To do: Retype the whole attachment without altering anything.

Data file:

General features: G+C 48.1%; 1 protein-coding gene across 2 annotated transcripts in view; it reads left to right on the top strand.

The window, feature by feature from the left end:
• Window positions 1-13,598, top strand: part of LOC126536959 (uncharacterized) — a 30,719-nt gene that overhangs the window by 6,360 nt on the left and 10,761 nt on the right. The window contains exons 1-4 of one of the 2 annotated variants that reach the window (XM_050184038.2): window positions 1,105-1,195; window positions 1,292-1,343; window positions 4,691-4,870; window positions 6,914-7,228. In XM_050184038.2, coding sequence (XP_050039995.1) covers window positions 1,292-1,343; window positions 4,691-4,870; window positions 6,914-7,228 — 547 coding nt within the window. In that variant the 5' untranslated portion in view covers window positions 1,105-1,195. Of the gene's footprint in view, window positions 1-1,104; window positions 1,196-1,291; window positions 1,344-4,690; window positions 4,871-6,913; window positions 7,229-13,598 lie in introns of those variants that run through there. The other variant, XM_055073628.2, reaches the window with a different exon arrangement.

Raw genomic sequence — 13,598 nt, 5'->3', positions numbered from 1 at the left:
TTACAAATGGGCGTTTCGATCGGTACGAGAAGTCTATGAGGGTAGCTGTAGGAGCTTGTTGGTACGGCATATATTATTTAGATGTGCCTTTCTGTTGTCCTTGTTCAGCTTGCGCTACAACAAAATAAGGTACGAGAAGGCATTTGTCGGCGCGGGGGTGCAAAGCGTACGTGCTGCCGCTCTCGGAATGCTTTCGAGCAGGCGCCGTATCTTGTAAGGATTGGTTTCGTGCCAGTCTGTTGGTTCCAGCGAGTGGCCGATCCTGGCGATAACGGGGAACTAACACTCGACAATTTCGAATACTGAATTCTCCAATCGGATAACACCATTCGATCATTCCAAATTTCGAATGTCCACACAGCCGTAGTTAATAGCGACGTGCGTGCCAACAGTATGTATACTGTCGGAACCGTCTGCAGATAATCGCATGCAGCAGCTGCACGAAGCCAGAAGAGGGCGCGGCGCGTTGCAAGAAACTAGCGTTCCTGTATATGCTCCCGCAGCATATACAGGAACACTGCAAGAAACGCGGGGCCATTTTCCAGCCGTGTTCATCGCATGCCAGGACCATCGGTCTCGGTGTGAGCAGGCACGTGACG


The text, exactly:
General features: G+C 48.1%; 1 protein-coding gene across 2 annotated transcripts in view; it reads left to right on the top strand.

The window, feature by feature from the left end:
• Window positions 1-13,598, top strand: part of LOC126536959 (uncharacterized) — a 30,719-nt gene that overhangs the window by 6,360 nt on the left and 10,761 nt on the right. The window contains exons 1-4 of one of the 2 annotated variants that reach the window (XM_050184038.2): window positions 1,105-1,195; window positions 1,292-1,343; window positions 4,691-4,870; window positions 6,914-7,228. In XM_050184038.2, coding sequence (XP_050039995.1) covers window positions 1,292-1,343; window positions 4,691-4,870; window positions 6,914-7,228 — 547 coding nt within the window. In that variant the 5' untranslated portion in view covers window positions 1,105-1,195. Of the gene's footprint in view, window positions 1-1,104; window positions 1,196-1,291; window positions 1,344-4,690; window positions 4,871-6,913; window positions 7,229-13,598 lie in introns of those variants that run through there. The other variant, XM_055073628.2, reaches the window with a different exon arrangement.

Raw genomic sequence — 13,598 nt, 5'->3', positions numbered from 1 at the left:
TTACAAATGGGCGTTTCGATCGGTACGAGAAGTCTATGAGGGTAGCTGTAGGAGCTTGTTGGTACGGCATATATTATTTAGATGTGCCTTTCTGTTGTCCTTGTTCAGCTTGCGCTACAACAAAATAAGGTACGAGAAGGCATTTGTCGGCGCGGGGGTGCAAAGCGTACGTGCTGCCGCTCTCGGAATGCTTTCGAGCAGGCGCCGTATCTTGTAAGGATTGGTTTCGTGCCAGTCTGTTGGTTCCAGCGAGTGGCCGATCCTGGCGATAACGGGGAACTAACACTCGACAATTTCGAATACTGAATTCTCCAATCGGATAACACCATTCGATCATTCCAAATTTCGAATGTCCACACAGCCGTAGTTAATAGCGACGTGCGTGCCAACAGTATGTATACTGTCGGAACCGTCTGCAGATAATCGCATGCAGCAGCTGCACGAAGCCAGAAGAGGGCGCGGCGCGTTGCAAGAAACTAGCGTTCCTGTATATGCTCCCGCAGCATATACAGGAACACTGCAAGAAACGCGGGGCCATTTTCCAGCCGTGTTCATCGCATGCCAGGACCATCGGTCTCGGTGTGAGCAGGCACGTGACG